Copyright 2013 Pacific Northwest Writers Association. All Rights Reserved
Talking to Ourselves
“There is a voice inside of you
That whispers all day long,
"I feel this is right for me,
I know that this is wrong."
No teacher, preacher, parent, friend
Or wise man can decide
What's right for you—just listen to
The voice that speaks inside.”
~ Shel Silverstein
Sometimes, while out and about, I become aware I am talking to myself. Once I was in the produce section of the supermarket, holding a melon, and speaking my thoughts (quietly) – How long will it take to ripen? Is it good? It doesn’t smell sweet . . and when I looked up a young man had taken notice of me. It was then I realized there was a high likelihood he was curious, not in a flattering way, but in a that-lady-might-be-crazy kind of way.
The realization was sobering. But talking to myself, in one form or another, remains a favored method of communication for me. And though leaking inner commentary about the state of produce rarely leads me to great insights, there is another kind of talking to myself that can.
I’ve kept a journal for years and often written out dialogues with whatever is bothering me – from physical ailments to nervousness, to people I was certain were screwing up my happiness. For a long time, although the conversations helped, I was sometimes frustrated over not getting the answers I wanted.
Recently I realized the value of these inner conversations is less about what is said and more about the connection made. The help I receive while talking to myself does not hinge on getting specific answers, it comes from tuning into the ongoing communication available inside me. In fact, the less I search for answers, the quieter my mind, the greater my sense of wellbeing. Consciously choosing to tap into this communication sets me on a better path, putting me back in sight of a higher, better view.
When my oldest son was just a peewee, he had an imaginary friend named Egg. My husband and I soon learned that Egg wasn’t just a friend to our little boy, she was to be a good friend to us as well. My son, who was often a bit demanding and at times unrelenting, called upon Egg during negotiations between him and us. Each time, I found Egg insightful, calm, and balanced – sometimes to a startling degree.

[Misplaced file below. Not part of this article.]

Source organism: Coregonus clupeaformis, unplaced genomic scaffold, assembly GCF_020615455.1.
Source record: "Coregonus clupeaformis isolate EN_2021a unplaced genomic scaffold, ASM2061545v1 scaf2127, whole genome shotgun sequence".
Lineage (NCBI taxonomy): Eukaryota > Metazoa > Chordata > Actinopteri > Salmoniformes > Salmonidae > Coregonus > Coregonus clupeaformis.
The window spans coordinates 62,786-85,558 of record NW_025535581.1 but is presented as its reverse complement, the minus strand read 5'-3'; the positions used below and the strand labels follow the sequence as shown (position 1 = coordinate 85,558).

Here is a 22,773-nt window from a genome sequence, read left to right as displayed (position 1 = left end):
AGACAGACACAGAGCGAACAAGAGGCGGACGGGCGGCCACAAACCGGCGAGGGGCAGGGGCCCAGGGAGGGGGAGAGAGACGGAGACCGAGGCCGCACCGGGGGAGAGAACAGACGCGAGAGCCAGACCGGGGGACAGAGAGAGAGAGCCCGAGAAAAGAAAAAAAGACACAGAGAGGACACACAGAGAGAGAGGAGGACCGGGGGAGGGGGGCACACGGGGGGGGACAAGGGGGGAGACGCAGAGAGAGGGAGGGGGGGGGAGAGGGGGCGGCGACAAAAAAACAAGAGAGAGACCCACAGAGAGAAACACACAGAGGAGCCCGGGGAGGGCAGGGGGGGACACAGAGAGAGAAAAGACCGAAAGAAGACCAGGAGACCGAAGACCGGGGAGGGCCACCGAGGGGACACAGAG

It was clear, at age four, our son had found a very smart aspect of his thinking, a part with vision and the calm and perspective his young personality couldn’t always manage. And he used this aspect to comfort himself, to see clearer, and even to navigate the world.
Everyone who wills can hear the inner voice. It is within everyone.
~ Mahatma Gandhi
When I was in college, anxieties I’d not challenged in high school intensified. I saw my increasing fear of going off campus by myself as burgeoning Agoraphobia. Included in my list of things I didn’t want to do alone was ride the Greyhound bus home. Though the trip was only an hour-and-a-half, the journey began in the dingy, wilted Greyhound station, where unknown, possibly seedy, questionable people might lurk and bother me. Because I was determined not to let fear rue the day, I took a super-hero-type woman from a dream I’d had and invited her into my head to sit vigil with me while I waited to board the bus. I was relieved to find how comforting this was. From then on, I imagined her often whenever nerves kicked in and it wasn’t long before I forgot to summon her any more. I had connected to the calm and security in me – that was always there, just temporarily unfelt because of my focus on worrisome thoughts. There was no answer to my anxiety but I didn’t need an answer; I needed connection.
What our son knew instinctively, and I came to over time, is that there is a helpful stream of communication available within us. The Inner Voice, Soul, Universal Intelligence, Gut Knowing, Love, Life, Egg– whatever we call it - it is here. And once we turn the volume up on the communion between our inner and outer selves, we find balance and perspective. We leave the search for answers behind and the answers we thought we needed are no longer needed. We have, instead, partnership within – an imaginary friendship that might, in truth, be just as real as anything else. The problems we thought we had are now seen and worked with differently, issues unfold and resolve more naturally, and life feels better.
Jennifer Paros is a writer, illustrator, and author of Violet Bing and the Grand House (Viking, 2007). She lives in Seattle. Please visit her website at www.jenniferparos.com.